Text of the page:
Fights take place in a Holosseum, a battle arena designed for custom robos. Some commanders can make their own Holosseums, or they can use a pre-created Holosseum taken from a Holosseum deck or in the robo itself. Holosseums come in a variety of sizes and layouts, and some feature environmental hazards such as ice or lava.

Before battling begins, players customize their robos from 5 types of parts: the chassis (the robo itself), the gun (right hand), the bomb (left hand), the pod (backpack), and the legs (attachments to your legs and feet). The chassis are arranged in groups that designate the model, which affects its traits. In addition, there are 3 types of the same model.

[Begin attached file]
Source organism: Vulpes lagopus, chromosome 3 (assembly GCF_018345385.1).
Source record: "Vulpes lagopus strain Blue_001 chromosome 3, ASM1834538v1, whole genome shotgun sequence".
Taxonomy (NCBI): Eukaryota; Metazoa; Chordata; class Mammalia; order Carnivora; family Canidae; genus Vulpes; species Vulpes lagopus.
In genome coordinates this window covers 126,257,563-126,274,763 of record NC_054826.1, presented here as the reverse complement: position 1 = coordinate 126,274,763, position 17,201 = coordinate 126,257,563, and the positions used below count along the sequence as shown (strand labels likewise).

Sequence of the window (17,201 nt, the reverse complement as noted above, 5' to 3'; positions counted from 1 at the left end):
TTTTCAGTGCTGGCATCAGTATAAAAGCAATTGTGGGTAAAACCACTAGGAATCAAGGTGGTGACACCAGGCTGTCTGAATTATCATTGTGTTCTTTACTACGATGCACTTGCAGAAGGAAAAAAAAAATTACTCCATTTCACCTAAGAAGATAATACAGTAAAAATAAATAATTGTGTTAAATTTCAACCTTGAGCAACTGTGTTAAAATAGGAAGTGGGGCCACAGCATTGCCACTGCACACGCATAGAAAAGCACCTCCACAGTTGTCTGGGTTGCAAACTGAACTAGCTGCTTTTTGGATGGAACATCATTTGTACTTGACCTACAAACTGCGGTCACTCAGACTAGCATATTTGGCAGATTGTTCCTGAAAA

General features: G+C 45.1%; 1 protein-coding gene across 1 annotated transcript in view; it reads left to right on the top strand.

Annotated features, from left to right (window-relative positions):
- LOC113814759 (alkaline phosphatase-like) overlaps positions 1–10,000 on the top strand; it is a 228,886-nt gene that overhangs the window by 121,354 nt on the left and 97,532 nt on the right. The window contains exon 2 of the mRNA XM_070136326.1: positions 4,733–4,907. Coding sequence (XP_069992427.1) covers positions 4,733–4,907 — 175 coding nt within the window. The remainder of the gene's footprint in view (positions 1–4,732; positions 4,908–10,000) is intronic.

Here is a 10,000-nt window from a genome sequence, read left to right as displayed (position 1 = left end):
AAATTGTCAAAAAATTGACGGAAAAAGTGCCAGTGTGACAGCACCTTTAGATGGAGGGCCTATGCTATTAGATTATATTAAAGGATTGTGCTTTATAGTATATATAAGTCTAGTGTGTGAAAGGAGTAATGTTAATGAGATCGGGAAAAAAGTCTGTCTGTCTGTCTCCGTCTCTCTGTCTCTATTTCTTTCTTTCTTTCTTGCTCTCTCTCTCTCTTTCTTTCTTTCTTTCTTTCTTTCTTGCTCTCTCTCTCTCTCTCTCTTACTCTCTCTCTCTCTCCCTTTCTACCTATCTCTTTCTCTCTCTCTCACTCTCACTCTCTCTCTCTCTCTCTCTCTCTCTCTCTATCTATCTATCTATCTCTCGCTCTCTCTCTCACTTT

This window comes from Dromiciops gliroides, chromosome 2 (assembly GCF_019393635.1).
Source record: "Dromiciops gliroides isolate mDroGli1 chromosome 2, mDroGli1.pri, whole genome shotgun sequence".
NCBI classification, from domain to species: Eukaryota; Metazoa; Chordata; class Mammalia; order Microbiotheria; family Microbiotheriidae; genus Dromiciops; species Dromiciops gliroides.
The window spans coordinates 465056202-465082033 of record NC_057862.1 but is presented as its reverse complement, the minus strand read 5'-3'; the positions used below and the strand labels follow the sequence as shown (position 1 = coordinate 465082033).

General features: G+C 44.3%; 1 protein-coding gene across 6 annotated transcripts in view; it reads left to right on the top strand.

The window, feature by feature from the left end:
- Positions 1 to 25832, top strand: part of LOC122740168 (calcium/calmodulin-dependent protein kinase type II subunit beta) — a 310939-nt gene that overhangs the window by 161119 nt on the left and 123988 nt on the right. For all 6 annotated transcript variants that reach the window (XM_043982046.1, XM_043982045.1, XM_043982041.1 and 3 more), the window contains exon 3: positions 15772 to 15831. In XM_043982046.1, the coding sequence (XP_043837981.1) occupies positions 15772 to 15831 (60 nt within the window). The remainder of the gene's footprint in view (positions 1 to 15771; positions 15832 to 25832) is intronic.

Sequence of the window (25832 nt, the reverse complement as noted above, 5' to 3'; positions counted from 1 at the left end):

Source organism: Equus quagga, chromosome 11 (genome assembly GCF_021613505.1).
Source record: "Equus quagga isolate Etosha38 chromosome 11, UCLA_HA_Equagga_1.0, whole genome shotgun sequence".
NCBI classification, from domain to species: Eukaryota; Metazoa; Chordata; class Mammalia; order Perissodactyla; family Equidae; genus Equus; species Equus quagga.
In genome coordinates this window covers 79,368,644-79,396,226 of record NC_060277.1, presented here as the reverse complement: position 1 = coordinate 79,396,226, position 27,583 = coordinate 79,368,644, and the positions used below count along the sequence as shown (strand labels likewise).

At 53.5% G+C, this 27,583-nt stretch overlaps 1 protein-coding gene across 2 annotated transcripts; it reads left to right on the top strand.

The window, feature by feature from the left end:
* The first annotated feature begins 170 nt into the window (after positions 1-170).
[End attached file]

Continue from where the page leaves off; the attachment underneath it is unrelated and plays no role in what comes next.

Battles begin with robo being launched out of a Robocannon, which is controlled with the Control Stick. Robos are shot from the Cannon in the form of cubes; there are six sides numbered 1 to 6, which designate how long the player's robo has before transforming. Players can speed up the process up by pressing any button repeatedly. The first robo to transform gets to attack first - an attack brings them to transform immediately. There are two views in battle: Normal view is the view that allows the player to see both the Custom Robos in an isometric view. First-person view allows to see from robo's point of view. Players can change views during a battle by pressing up on the C-stick after "A New Journey" is completed. The endurance bar is located above your hit points. Once it runs out, their robo gets "downed", which means that it becomes unresponsive for a couple seconds; they can speed up the process of recovering by repeatedly tapping the A button. After it gets up, it goes into "rebirth", where it briefly turns invincible for about 3 seconds. If the player repeatedly loses the same battle, the game offers the option of reducing the opponent's initial health. This goes up to the opponent losing 250 HP.